On Thursday (March.21st), following a report from by cyber-security reporter Brian Krebs, Facebook confirmed in a blog post, that it had found a flaw in its system that stored “hundreds of millions” of account passwords in plain text for a number of years.
“As part of a routine security review in January, we found that some user passwords were being stored in a readable format within our internal data storage systems,” said Pedro Canahuati, Facebook’s vice president of engineering, security, and privacy wrote in a statement.
“This caught our attention because our login systems are designed to mask passwords using techniques that make them unreadable. We have fixed these issues and as a precaution, we will be notifying everyone whose passwords we have found were stored in this way.”
Canahuati said that no one outside of the company had access to the passwords.
The report comes months later after Krebs said logs were accessible to some 2,000 engineers and developers.
Krebs said that the company has been storing these passwords without securing them since 2012.
“This caught our attention because our login systems are designed to mask passwords using techniques that make them unreadable,” said Canahuati.
“We have found no evidence to date that anyone internally abused or improperly accessed them,” but did not say how the company came to that conclusion.
Facebook said it will notify “hundreds of millions of Facebook Lite users”, a lighter version of Facebook predominately used by people in regions with lower internet connectivity, and “tens of millions of other Facebook users”.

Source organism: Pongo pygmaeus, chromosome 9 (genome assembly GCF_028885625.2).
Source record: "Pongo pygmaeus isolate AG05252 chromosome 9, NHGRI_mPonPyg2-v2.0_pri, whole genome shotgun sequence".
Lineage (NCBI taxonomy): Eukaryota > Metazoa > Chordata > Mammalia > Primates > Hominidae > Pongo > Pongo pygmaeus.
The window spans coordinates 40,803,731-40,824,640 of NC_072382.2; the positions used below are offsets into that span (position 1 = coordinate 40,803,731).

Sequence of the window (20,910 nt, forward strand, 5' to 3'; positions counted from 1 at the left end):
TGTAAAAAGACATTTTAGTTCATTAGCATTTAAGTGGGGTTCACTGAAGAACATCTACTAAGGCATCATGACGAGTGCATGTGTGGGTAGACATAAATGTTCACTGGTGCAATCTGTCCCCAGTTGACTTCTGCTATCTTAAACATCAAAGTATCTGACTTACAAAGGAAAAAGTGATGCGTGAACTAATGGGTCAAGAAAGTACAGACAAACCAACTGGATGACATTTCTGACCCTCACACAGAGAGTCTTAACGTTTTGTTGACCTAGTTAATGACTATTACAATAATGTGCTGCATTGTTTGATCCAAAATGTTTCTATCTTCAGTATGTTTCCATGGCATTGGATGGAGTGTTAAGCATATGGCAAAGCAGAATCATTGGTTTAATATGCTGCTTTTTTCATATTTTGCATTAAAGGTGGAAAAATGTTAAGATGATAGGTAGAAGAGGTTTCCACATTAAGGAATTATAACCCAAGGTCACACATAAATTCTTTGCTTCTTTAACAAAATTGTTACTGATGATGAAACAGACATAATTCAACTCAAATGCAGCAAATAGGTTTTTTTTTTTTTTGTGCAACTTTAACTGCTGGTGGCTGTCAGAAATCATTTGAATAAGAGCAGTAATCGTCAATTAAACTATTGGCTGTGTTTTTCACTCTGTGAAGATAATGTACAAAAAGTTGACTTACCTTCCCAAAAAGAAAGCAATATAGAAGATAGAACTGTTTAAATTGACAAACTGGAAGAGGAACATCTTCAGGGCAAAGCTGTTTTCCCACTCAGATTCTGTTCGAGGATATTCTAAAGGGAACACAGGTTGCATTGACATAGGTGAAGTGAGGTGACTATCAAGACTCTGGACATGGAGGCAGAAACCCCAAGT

Facebook also said “tens of thousands of Instagram users” will be notified of the exposure.
So far, according to Krebs, between 200m and 600m of Facebook’s 2.7bn users may have had their passwords exposed, but the company has yet to confirm the number of those affected.
The company did not confirm how the bug appeared on their management system.
Storing passwords in plain text is an unsecure way of storing passwords. Companies, like Facebook, use hashing and salted passwords – two ways of further scrambling passwords – to store passwords securely. This allows people who had access to Facebook’s internal data to verify user’s passwords without knowing what it is.
GitHub and Twitter were hit by a similar, but independent, bug last year. Both companies said passwords were stored in plain text and not scrambled.
The bug is the latest security issue at the company, which has been dealing with a number of inquiries and government investigations. It was reported last week that Facebook is facing criminal investigation for a series of controversial data-sharing deals it signed with other major tech companies.